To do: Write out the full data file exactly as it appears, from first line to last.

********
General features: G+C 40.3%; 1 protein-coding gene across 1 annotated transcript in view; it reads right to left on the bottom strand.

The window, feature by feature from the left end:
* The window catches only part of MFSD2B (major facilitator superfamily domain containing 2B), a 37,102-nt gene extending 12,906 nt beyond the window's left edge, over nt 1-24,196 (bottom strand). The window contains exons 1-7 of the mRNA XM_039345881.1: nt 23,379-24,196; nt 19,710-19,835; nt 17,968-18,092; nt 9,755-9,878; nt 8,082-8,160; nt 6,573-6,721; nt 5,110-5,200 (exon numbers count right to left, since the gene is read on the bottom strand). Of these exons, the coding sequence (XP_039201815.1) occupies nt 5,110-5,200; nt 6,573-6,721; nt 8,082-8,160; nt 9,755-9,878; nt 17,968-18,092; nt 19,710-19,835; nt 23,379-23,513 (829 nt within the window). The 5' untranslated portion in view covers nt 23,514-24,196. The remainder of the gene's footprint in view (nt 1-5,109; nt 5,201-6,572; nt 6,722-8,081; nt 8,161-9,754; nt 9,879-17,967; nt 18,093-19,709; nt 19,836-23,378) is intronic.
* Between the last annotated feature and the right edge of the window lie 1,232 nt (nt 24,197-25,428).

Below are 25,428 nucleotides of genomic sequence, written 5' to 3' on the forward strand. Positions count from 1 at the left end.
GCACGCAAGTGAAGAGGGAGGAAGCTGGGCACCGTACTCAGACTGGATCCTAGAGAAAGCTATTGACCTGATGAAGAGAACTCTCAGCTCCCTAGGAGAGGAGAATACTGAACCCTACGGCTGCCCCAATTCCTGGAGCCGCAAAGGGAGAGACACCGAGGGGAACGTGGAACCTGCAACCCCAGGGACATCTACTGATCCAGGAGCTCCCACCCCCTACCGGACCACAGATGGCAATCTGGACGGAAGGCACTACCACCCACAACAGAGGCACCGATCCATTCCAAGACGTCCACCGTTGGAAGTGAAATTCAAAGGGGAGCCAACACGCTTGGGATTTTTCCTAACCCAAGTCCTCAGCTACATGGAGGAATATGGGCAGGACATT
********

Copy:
General features: G+C 40.3%; 1 protein-coding gene across 1 annotated transcript in view; it reads right to left on the bottom strand.

The window, feature by feature from the left end:
* The window catches only part of MFSD2B (major facilitator superfamily domain containing 2B), a 37,102-nt gene extending 12,906 nt beyond the window's left edge, over nt 1-24,196 (bottom strand). The window contains exons 1-7 of the mRNA XM_039345881.1: nt 23,379-24,196; nt 19,710-19,835; nt 17,968-18,092; nt 9,755-9,878; nt 8,082-8,160; nt 6,573-6,721; nt 5,110-5,200 (exon numbers count right to left, since the gene is read on the bottom strand). Of these exons, the coding sequence (XP_039201815.1) occupies nt 5,110-5,200; nt 6,573-6,721; nt 8,082-8,160; nt 9,755-9,878; nt 17,968-18,092; nt 19,710-19,835; nt 23,379-23,513 (829 nt within the window). The 5' untranslated portion in view covers nt 23,514-24,196. The remainder of the gene's footprint in view (nt 1-5,109; nt 5,201-6,572; nt 6,722-8,081; nt 8,161-9,754; nt 9,879-17,967; nt 18,093-19,709; nt 19,836-23,378) is intronic.
* Between the last annotated feature and the right edge of the window lie 1,232 nt (nt 24,197-25,428).

Below are 25,428 nucleotides of genomic sequence, written 5' to 3' on the forward strand. Positions count from 1 at the left end.
GCACGCAAGTGAAGAGGGAGGAAGCTGGGCACCGTACTCAGACTGGATCCTAGAGAAAGCTATTGACCTGATGAAGAGAACTCTCAGCTCCCTAGGAGAGGAGAATACTGAACCCTACGGCTGCCCCAATTCCTGGAGCCGCAAAGGGAGAGACACCGAGGGGAACGTGGAACCTGCAACCCCAGGGACATCTACTGATCCAGGAGCTCCCACCCCCTACCGGACCACAGATGGCAATCTGGACGGAAGGCACTACCACCCACAACAGAGGCACCGATCCATTCCAAGACGTCCACCGTTGGAAGTGAAATTCAAAGGGGAGCCAACACGCTTGGGATTTTTCCTAACCCAAGTCCTCAGCTACATGGAGGAATATGGGCAGGACATT